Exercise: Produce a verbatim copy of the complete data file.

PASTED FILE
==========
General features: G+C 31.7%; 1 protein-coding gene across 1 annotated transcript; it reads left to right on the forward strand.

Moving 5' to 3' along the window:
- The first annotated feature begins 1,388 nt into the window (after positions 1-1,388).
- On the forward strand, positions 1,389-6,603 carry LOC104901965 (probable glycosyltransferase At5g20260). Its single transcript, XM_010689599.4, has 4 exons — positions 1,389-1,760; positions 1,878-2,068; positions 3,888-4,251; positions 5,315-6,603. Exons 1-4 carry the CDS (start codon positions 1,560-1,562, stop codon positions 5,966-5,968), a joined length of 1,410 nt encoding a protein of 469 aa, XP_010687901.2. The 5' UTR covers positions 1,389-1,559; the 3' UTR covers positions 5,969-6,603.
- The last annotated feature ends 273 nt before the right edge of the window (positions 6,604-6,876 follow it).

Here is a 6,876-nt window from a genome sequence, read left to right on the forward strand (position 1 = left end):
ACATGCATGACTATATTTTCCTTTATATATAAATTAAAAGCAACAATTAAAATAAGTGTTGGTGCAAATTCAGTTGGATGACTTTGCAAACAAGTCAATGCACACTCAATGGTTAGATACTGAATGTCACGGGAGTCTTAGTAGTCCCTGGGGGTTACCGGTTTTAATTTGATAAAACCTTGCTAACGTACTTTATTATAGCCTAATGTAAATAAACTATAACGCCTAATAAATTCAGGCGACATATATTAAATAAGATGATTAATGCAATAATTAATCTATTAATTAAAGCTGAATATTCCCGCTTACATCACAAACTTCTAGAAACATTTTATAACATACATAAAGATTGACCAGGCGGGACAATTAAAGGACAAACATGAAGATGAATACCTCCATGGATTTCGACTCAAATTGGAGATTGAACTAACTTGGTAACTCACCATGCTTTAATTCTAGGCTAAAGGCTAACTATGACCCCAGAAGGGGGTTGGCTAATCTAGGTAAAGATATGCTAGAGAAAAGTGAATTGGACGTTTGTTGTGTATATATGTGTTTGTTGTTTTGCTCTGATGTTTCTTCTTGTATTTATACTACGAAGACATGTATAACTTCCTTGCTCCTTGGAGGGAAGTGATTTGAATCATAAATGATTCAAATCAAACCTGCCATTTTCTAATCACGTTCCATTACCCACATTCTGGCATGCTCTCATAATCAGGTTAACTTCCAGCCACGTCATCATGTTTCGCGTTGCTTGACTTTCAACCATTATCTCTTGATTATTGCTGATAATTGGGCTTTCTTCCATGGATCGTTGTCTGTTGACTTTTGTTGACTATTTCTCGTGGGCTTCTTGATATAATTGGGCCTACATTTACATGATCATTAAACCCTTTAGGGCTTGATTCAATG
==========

General features: G+C 31.7%; 1 protein-coding gene across 1 annotated transcript; it reads left to right on the forward strand.

Moving 5' to 3' along the window:
- The first annotated feature begins 1,388 nt into the window (after positions 1-1,388).
- On the forward strand, positions 1,389-6,603 carry LOC104901965 (probable glycosyltransferase At5g20260). Its single transcript, XM_010689599.4, has 4 exons — positions 1,389-1,760; positions 1,878-2,068; positions 3,888-4,251; positions 5,315-6,603. Exons 1-4 carry the CDS (start codon positions 1,560-1,562, stop codon positions 5,966-5,968), a joined length of 1,410 nt encoding a protein of 469 aa, XP_010687901.2. The 5' UTR covers positions 1,389-1,559; the 3' UTR covers positions 5,969-6,603.
- The last annotated feature ends 273 nt before the right edge of the window (positions 6,604-6,876 follow it).

Here is a 6,876-nt window from a genome sequence, read left to right on the forward strand (position 1 = left end):
ACATGCATGACTATATTTTCCTTTATATATAAATTAAAAGCAACAATTAAAATAAGTGTTGGTGCAAATTCAGTTGGATGACTTTGCAAACAAGTCAATGCACACTCAATGGTTAGATACTGAATGTCACGGGAGTCTTAGTAGTCCCTGGGGGTTACCGGTTTTAATTTGATAAAACCTTGCTAACGTACTTTATTATAGCCTAATGTAAATAAACTATAACGCCTAATAAATTCAGGCGACATATATTAAATAAGATGATTAATGCAATAATTAATCTATTAATTAAAGCTGAATATTCCCGCTTACATCACAAACTTCTAGAAACATTTTATAACATACATAAAGATTGACCAGGCGGGACAATTAAAGGACAAACATGAAGATGAATACCTCCATGGATTTCGACTCAAATTGGAGATTGAACTAACTTGGTAACTCACCATGCTTTAATTCTAGGCTAAAGGCTAACTATGACCCCAGAAGGGGGTTGGCTAATCTAGGTAAAGATATGCTAGAGAAAAGTGAATTGGACGTTTGTTGTGTATATATGTGTTTGTTGTTTTGCTCTGATGTTTCTTCTTGTATTTATACTACGAAGACATGTATAACTTCCTTGCTCCTTGGAGGGAAGTGATTTGAATCATAAATGATTCAAATCAAACCTGCCATTTTCTAATCACGTTCCATTACCCACATTCTGGCATGCTCTCATAATCAGGTTAACTTCCAGCCACGTCATCATGTTTCGCGTTGCTTGACTTTCAACCATTATCTCTTGATTATTGCTGATAATTGGGCTTTCTTCCATGGATCGTTGTCTGTTGACTTTTGTTGACTATTTCTCGTGGGCTTCTTGATATAATTGGGCCTACATTTACATGATCATTAAACCCTTTAGGGCTTGATTCAATG